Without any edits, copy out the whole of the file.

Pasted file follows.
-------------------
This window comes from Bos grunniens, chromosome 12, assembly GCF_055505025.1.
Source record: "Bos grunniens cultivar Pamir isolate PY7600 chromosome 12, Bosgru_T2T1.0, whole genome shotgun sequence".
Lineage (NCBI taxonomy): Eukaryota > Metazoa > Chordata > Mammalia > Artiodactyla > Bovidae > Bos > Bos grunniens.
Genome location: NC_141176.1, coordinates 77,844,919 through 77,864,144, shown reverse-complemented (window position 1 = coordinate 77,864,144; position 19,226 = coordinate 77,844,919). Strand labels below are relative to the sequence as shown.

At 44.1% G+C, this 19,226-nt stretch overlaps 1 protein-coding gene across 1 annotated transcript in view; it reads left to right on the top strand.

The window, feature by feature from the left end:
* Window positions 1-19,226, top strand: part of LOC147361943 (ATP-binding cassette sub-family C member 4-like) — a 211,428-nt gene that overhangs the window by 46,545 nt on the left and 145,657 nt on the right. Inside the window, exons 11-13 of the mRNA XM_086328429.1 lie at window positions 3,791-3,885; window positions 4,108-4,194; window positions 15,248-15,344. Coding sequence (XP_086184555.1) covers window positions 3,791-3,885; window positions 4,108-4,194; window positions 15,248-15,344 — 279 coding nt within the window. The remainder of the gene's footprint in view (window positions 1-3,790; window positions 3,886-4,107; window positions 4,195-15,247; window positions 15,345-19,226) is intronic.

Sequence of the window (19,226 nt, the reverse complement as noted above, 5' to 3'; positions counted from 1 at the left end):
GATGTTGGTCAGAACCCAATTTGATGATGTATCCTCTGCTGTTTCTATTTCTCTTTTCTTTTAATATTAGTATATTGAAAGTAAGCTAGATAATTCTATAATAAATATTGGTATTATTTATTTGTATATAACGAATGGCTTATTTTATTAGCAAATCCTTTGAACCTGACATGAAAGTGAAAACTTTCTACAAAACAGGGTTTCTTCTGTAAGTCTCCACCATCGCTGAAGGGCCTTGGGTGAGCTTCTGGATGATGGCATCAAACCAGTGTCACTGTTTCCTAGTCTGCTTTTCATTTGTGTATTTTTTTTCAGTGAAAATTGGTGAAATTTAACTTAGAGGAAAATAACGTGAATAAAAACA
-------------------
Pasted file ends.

This window comes from Bos grunniens, chromosome 12, assembly GCF_055505025.1.
Source record: "Bos grunniens cultivar Pamir isolate PY7600 chromosome 12, Bosgru_T2T1.0, whole genome shotgun sequence".
Lineage (NCBI taxonomy): Eukaryota > Metazoa > Chordata > Mammalia > Artiodactyla > Bovidae > Bos > Bos grunniens.
Genome location: NC_141176.1, coordinates 77,844,919 through 77,864,144, shown reverse-complemented (window position 1 = coordinate 77,864,144; position 19,226 = coordinate 77,844,919). Strand labels below are relative to the sequence as shown.

At 44.1% G+C, this 19,226-nt stretch overlaps 1 protein-coding gene across 1 annotated transcript in view; it reads left to right on the top strand.

The window, feature by feature from the left end:
* Window positions 1-19,226, top strand: part of LOC147361943 (ATP-binding cassette sub-family C member 4-like) — a 211,428-nt gene that overhangs the window by 46,545 nt on the left and 145,657 nt on the right. Inside the window, exons 11-13 of the mRNA XM_086328429.1 lie at window positions 3,791-3,885; window positions 4,108-4,194; window positions 15,248-15,344. Coding sequence (XP_086184555.1) covers window positions 3,791-3,885; window positions 4,108-4,194; window positions 15,248-15,344 — 279 coding nt within the window. The remainder of the gene's footprint in view (window positions 1-3,790; window positions 3,886-4,107; window positions 4,195-15,247; window positions 15,345-19,226) is intronic.

Sequence of the window (19,226 nt, the reverse complement as noted above, 5' to 3'; positions counted from 1 at the left end):
GATGTTGGTCAGAACCCAATTTGATGATGTATCCTCTGCTGTTTCTATTTCTCTTTTCTTTTAATATTAGTATATTGAAAGTAAGCTAGATAATTCTATAATAAATATTGGTATTATTTATTTGTATATAACGAATGGCTTATTTTATTAGCAAATCCTTTGAACCTGACATGAAAGTGAAAACTTTCTACAAAACAGGGTTTCTTCTGTAAGTCTCCACCATCGCTGAAGGGCCTTGGGTGAGCTTCTGGATGATGGCATCAAACCAGTGTCACTGTTTCCTAGTCTGCTTTTCATTTGTGTATTTTTTTTCAGTGAAAATTGGTGAAATTTAACTTAGAGGAAAATAACGTGAATAAAAACA